Daniela Ivanova

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Transitional Justice at 20

Posted on 28 August 2009 by admin

Over the years the lustration process has grown more intractable as it has become an instrument of political maneuver and manipulation.

By Risto Karajkov

When the Czechoslovak law on lustration was adopted back in October 1991, its scope was limited both in terms of its aims and its time frame. The law did not aim to serve justice, or deal with the past – those notions only came later – but to prevent the possibility of a communist coup by preventing “elements” from the former regime from infiltrating the new government. As such, it was designed to have a limited duration of 10 years. Continue reading …

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Dirty Laundry

Posted on 13 May 2009 by admin

One commentator says his country has learned some hard lessons since the Velvet Revolution but wonders how much wiser it is for all that.

By Martin Ehl

The chuckles and incomprehension about the fall of the Czech government in the middle of the country’s EU presidency slowly have died down. It had already become a little tiring to explain to foreigners how it transpired that Prime Minister Mirek Topolanek’s government failed a vote of confidence because of the particular interests of a few individuals. Now another foul whiff of local politicking wafts our way – this time from Poland. Continue reading …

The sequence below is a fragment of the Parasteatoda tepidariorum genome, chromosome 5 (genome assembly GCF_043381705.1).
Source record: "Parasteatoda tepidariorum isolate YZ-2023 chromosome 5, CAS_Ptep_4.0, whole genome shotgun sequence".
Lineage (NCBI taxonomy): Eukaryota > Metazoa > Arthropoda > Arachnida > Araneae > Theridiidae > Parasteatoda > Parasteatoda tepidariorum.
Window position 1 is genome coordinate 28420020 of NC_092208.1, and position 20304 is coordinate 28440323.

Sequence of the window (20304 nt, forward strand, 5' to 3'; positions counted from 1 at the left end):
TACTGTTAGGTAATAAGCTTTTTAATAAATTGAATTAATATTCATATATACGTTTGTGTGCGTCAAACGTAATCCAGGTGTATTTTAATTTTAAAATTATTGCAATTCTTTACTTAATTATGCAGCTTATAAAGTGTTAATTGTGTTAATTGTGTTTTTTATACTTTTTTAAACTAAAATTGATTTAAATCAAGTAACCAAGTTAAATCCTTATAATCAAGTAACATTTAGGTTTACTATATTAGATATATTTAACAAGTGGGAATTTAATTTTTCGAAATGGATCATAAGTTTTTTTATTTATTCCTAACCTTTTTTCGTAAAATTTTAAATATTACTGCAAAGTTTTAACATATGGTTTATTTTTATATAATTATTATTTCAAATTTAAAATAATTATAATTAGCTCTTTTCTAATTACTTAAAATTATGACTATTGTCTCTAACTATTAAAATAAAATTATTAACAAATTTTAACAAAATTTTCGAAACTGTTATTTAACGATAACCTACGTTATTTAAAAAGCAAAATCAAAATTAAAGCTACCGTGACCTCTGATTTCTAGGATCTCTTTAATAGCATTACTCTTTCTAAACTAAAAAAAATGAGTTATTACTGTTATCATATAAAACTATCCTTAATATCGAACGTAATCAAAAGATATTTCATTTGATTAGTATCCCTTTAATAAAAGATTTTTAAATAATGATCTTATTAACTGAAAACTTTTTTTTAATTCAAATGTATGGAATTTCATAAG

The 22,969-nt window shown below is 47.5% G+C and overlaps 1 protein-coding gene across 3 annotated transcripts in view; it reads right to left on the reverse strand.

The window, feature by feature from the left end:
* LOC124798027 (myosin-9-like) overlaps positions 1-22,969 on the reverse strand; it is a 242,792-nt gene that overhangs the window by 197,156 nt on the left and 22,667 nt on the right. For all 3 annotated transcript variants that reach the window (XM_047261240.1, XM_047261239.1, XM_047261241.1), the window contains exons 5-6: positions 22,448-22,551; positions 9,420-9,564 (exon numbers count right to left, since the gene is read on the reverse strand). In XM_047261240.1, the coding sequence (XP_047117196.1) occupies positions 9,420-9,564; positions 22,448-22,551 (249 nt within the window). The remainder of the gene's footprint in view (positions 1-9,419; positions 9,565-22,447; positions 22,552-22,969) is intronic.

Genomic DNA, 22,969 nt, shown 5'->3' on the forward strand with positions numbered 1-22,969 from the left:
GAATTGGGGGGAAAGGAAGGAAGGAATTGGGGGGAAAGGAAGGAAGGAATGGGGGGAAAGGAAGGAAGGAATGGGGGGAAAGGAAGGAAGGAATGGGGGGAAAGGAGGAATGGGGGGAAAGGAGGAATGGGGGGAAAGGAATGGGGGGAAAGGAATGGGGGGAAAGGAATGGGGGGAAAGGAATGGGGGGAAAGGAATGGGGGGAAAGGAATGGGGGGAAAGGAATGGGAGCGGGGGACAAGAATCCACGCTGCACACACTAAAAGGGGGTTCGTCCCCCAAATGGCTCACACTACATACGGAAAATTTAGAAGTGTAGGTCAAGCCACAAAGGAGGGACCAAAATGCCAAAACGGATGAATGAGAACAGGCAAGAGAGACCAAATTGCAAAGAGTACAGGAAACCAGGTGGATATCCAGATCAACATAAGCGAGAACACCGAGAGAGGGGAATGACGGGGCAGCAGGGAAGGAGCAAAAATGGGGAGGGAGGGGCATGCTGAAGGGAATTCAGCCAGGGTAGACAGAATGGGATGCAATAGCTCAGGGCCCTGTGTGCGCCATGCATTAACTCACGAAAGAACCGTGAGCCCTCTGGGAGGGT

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End of Innocence

Posted on 27 March 2009 by admin

Stock-taking is in order on the 10th anniversary of Europe’s coming of age.

By TOL

Ten years ago, it felt like the end of an era, and not just because serious commentators were warning that the Y2K bug would knock us all back to the age of vacuum tubes, if not quill pens.

The year 1999 brought a major consolidation of the democratic gains of 1989-1990 in Central and Eastern Europe and a smooth and fateful change of power in Russia, and saw a consortium of European states make war against one of their own for the first time since the Warsaw Pact invasion of Czechoslovakia.  Continue reading …